More than 400 priests have resigned, retired or been defrocked in the past year because of accusations they sexually abused minors, among more than 1,200 suspected priests scattered through nearly every diocese in the nation, a New York Times survey suggested Sunday.
Nearly 2 percent of all priests ordained since 1950 were accused of molesting children, mostly boys, and more than 4,200 people have come forward to say they were victimized, the report said.
The Times totals were somewhat larger than in previous such surveys but experts said many more victims may have yet to go public with their charges and, in fact, those who have gone on the record so far may be a small proportion of those abused.
The first victim to go public was in 1984 in Louisiana.
The Times’ survey went beyond court records to count news reports, church documents and interviews. There were accusations of abuse found in all but 16 of 177 U.S. dioceses.
Some bishops refused to release the number of accusations or the names of accused priests, the Times said.
Dioceses that have been forced by court order to compile complete lists of known accused priests or volunteered them have shown higher percentages than the 1.8% in the Times survey, such as 6.2% of priests in Baltimore and 5.3% in Boston. That suggests, the Times said, the actual extent of abuse by priests may be much higher than can be detected in a national survey of public cases.
Experts cited in the report suggested that the true total would be higher still since a large number of cases typically go unreported.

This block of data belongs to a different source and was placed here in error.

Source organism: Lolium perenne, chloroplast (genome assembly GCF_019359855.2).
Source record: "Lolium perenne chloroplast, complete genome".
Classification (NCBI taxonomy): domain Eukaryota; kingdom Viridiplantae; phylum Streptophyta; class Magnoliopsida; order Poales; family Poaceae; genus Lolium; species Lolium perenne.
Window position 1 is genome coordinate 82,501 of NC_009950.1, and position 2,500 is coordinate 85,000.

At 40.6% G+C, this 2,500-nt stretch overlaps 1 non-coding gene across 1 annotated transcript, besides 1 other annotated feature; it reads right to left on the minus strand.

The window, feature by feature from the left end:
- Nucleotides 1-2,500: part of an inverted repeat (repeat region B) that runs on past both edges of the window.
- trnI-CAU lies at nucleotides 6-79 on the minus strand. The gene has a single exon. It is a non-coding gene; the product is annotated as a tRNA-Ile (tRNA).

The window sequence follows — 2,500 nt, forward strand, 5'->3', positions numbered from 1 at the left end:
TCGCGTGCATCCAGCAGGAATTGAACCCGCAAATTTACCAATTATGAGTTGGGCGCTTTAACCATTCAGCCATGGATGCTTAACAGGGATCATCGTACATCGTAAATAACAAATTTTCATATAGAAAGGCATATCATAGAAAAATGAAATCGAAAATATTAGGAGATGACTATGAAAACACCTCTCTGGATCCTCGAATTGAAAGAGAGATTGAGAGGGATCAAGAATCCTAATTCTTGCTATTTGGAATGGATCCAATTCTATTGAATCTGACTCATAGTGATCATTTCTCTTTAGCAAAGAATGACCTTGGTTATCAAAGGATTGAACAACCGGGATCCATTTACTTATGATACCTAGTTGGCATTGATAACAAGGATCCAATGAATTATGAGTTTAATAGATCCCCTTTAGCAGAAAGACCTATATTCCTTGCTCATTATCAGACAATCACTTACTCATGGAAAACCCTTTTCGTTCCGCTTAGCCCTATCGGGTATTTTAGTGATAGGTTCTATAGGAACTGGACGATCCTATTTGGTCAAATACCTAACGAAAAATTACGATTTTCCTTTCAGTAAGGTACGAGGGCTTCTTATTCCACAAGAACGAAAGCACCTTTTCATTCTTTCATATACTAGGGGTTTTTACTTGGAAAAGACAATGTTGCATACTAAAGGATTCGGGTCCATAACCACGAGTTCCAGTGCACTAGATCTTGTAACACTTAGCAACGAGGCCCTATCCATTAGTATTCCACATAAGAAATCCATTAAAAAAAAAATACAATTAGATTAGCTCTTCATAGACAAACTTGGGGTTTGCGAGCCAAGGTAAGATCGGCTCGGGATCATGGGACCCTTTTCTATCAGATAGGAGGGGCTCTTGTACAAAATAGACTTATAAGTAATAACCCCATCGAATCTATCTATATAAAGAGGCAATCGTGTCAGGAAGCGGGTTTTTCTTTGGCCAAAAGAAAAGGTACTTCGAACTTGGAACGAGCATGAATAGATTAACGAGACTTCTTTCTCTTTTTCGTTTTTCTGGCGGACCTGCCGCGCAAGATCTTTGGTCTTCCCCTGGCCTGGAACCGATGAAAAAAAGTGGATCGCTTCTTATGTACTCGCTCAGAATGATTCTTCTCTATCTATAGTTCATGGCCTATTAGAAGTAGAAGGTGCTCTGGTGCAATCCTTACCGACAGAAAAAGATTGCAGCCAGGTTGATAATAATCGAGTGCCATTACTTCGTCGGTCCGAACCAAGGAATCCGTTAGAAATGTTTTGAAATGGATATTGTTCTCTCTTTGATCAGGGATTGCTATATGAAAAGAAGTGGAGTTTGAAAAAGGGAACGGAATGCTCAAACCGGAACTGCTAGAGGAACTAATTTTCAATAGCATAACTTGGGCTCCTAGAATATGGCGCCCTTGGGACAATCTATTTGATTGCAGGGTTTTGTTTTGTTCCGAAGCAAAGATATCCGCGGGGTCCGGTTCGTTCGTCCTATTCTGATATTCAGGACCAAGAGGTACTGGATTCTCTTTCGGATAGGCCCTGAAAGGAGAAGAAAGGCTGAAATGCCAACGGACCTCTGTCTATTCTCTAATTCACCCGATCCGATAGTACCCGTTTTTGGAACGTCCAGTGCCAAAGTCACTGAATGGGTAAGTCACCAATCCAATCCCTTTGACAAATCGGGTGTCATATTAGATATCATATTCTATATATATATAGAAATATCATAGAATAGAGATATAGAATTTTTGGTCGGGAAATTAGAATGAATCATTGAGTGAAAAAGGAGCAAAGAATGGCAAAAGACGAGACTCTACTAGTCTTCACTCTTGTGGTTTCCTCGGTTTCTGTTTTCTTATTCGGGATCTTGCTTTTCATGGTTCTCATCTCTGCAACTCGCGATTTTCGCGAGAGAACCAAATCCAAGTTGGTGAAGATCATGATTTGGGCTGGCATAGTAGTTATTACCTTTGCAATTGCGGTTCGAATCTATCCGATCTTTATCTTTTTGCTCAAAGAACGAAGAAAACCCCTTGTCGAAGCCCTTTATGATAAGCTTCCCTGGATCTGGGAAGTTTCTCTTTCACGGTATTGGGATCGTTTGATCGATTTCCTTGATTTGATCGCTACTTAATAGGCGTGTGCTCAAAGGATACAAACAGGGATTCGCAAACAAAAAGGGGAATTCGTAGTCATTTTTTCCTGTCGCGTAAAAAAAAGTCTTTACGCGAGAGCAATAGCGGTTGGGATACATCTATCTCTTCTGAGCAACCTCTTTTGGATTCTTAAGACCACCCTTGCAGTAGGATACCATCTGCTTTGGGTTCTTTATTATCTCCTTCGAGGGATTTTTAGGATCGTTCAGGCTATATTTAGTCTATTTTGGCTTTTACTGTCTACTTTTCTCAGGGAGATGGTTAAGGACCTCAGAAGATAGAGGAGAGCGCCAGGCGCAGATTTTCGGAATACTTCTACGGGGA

Widener University professor William Stayton was quoted as saying the survey shows “only the tip of the iceberg.” His work with clergy sexual abuse cases, he said, show “very, very few of them were reported.”
In 12 months since the Boston Archdiocese was forced to disclose its records of accused priests the Times said 432 of them across the country have resigned, retired or been removed from their ministry.
The survey found 1,205 priests have been accused. At least nine priests were reinstated after an investigation. Many are waiting for investigations to be completed, their status still undetermined.
The majority of the accused priests were accused of molesting teenagers but 43 percent of them were accused of molesting children 12 years old and younger.
Some priests, the Times said, relied on a distinction taught to them in the seminary to rationalize their choice of victims, that all other sexual activity than that involving women was unchaste and sinful but not a violation of the vow of celibancy.
Relatively low numbers of accusations before the 1960s could indicate the muzzling effect of social stigma on victims, the Times report said.
The Times study found that four of five victims of priests were male, nearly the exact opposite of the proportion in the general population who were victimized by nonpriests.
Half of the priests accused were accused by more than one person, the survey showed. A third of the accused priests were accused by three or more people. Sixteen percent of the accused priests were accused by five or more people.
The Times research suggested that because most of the abuse cases were at least several years old that there may have been some improvement since the nation’s bishops began to address the problem in the mid 1980s.
By the late 1980s many Catholic seminaries began psychological testing of candidates. The decline in priest cases in the 1990s also parallels a 40 percent decline in sexual abuse of children generally, as children became more closely supervised.
However, the falloff in cases from the ’90s may only reflect that such cases take several years to be reported. Cases from the 1990s may not yet have begun to surface in large numbers since abuse survivors often do not begin to confront their past abuse experiences until their mid 20s, the Times story said.
The Times story also said that since some bishops refused to answer the Times’ request for the number of accusations or the names of accused priests that the church may be still covering up cases.